Do Herbs Help Or Harm An Enlarged Prostate?
As men grow older, there’s a good chance they will have to deal with the hassle of an enlarged prostate. As the prostate gland grows, a man can experience annoying symptoms of frequent urination.
The medical term for an enlarged prostate is benign prostatic hyperplasia (BPH). BPH is when the prostate cells proliferate causing the gland to grow slowly which eventually will begin to press on the bladder and part of the urethra.
As the prostate grows, this is what leads to the symptoms of BPH making life unbearable at times for a man causing him to seek out what treatment methods are available. About 50 percent of all men over the age of 50 will have symptoms of BPH while men over 80 have a 90 percent chance of having the condition.
One remedy for BPH that has been around for centuries and practiced regularly in Chinese and Japanese medicine is the use of herbs to treat the urinary symptoms associated with an enlarged prostate. Around the world, other countries such as Germany, France, and Austria, have turned to herbs as a first-line treatment for mild to moderate urinary symptoms of BPH.
Are herbs a safe and effective treatment for reducing the symptoms of BPH? It is hard to say. In the meantime, here are herbs that are commonly promoted and perhaps even recommended by some doctors:
Coming from the American saw palmetto plant, this herbal extract from the plant’s purple berries may help shrink the prostate and improve urinary symptoms by reducing the activity of the enzyme 5-alpha-reductase, similar to how medication such as finasteride and dutasteride work.
Also a word of caution on using saw palmetto for BPH – men who have a bleeding disorder or are taking blood thinners should not take this herb and any man getting ready to have surgery should not take it before the procedure as it can increase bleeding.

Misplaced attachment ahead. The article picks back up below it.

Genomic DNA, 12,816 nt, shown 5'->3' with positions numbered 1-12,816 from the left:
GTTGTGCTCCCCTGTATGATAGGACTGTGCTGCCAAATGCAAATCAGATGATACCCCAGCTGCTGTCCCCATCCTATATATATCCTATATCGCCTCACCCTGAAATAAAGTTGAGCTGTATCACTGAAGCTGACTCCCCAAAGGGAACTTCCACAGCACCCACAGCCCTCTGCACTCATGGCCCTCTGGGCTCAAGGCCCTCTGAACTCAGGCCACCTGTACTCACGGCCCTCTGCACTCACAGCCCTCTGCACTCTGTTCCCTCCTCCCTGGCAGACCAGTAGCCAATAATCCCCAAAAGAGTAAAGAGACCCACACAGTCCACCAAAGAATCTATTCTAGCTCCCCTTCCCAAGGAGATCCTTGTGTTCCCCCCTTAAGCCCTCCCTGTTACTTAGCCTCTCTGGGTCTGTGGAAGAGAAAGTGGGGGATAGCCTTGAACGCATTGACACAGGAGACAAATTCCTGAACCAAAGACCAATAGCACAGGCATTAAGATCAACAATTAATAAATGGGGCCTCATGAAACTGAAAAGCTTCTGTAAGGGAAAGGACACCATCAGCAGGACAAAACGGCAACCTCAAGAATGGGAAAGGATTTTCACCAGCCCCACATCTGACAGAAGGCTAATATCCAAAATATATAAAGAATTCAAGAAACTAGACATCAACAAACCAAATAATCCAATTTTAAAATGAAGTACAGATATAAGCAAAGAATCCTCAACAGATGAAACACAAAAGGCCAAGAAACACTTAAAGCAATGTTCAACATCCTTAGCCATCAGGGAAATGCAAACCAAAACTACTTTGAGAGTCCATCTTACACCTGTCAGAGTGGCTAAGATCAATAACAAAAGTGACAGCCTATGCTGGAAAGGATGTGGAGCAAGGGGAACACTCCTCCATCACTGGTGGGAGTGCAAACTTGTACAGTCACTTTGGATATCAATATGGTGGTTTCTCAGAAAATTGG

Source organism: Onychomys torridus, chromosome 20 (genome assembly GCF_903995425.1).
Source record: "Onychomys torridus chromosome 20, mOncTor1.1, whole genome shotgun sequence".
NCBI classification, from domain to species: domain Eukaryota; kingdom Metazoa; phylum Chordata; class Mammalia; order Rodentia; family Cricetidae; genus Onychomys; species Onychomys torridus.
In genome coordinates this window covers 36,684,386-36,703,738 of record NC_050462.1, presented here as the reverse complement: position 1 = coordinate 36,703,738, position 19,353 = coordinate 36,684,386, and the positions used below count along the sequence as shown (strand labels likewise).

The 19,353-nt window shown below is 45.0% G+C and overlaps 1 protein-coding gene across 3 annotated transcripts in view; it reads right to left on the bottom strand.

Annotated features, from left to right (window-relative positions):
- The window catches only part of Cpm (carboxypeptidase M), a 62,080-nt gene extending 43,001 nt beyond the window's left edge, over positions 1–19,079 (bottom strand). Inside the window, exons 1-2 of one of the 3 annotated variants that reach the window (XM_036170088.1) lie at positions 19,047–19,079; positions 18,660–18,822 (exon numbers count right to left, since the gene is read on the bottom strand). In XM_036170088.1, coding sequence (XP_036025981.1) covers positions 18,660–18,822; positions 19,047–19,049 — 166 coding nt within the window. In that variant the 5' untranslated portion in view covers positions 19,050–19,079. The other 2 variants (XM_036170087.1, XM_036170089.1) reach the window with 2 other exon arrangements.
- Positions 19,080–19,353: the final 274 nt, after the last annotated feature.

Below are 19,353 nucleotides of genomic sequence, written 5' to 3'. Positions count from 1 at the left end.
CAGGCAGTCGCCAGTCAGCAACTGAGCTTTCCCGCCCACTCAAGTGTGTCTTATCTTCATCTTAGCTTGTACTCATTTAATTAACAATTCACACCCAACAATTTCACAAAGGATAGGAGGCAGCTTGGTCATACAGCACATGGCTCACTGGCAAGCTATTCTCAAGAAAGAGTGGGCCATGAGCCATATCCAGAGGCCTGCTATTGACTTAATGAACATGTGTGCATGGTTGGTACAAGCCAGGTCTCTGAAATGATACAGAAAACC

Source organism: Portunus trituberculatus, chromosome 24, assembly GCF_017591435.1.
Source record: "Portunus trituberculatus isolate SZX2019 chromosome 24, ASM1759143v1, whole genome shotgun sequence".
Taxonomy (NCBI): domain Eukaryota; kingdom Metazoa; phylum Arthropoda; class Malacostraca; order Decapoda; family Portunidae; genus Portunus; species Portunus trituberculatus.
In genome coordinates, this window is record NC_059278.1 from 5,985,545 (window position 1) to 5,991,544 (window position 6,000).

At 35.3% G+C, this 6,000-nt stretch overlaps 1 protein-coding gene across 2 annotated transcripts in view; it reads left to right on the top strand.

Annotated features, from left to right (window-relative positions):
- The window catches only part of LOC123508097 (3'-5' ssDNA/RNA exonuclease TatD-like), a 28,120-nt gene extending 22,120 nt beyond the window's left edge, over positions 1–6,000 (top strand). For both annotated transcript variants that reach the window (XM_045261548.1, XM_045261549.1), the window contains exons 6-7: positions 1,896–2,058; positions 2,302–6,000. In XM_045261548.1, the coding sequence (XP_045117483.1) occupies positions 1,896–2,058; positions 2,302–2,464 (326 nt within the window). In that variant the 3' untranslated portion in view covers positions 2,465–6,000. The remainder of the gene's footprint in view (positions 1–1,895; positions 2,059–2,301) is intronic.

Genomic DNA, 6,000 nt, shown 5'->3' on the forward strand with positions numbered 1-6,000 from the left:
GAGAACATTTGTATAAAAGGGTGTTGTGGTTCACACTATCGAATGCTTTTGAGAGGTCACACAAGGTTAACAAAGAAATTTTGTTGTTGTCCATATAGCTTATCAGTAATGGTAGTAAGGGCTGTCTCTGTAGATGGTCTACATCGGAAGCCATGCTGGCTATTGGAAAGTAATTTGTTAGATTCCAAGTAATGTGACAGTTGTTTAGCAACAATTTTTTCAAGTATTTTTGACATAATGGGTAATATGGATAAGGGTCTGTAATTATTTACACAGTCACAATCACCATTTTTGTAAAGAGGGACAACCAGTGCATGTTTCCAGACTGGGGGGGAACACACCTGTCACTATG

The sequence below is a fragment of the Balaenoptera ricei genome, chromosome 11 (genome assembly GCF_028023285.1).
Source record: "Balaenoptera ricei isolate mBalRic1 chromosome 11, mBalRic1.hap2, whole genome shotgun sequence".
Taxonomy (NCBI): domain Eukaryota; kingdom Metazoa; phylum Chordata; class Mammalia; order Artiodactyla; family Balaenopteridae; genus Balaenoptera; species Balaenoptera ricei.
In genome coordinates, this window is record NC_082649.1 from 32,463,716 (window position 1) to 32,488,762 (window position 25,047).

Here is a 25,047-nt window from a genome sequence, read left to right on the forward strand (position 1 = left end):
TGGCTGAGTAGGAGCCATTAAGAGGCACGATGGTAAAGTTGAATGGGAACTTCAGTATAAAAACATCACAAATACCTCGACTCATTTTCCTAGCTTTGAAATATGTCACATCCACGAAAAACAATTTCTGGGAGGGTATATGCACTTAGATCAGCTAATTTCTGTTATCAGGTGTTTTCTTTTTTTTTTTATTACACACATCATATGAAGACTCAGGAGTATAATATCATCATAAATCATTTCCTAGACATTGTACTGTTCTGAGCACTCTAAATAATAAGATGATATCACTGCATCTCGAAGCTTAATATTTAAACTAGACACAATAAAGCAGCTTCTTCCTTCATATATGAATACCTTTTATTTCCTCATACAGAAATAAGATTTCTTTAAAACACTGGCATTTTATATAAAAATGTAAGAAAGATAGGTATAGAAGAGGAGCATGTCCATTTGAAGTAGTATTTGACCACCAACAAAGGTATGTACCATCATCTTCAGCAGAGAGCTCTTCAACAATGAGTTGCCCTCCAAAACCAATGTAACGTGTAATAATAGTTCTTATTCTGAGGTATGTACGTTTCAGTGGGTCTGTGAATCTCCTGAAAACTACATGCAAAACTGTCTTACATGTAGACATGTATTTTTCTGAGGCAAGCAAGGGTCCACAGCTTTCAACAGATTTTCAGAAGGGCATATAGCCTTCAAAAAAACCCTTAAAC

This herb uses an extract that has been used in traditional medicine to treat urinary problems for centuries. African plum or pygeum comes from the bark of an African evergreen tree. Pygeum has been shown in several scientific studies to have little evidence of relieving BPH symptoms including nocturia or increased urination at night or improving urine flow.
Rye grass pollen
A pollen extract from rye grass has also been used to treat BPH. The brand of rye grass pollen most often used in Cernilton and is also the most studied. In 2000, a review found rye grass pollen to modestly improve urinary symptoms but there was no significant improvement of urinary function.
The first thing a man should do is to make an appointment with his doctor to discuss and diagnosis for certain if his symptoms are truly caused by BPH or not.
Using herbal products for BPH is not well understood and ideally there needs to be more clinical trials to determine if they are effective, at what doses, their side effects and how do they interact with other medications and supplements.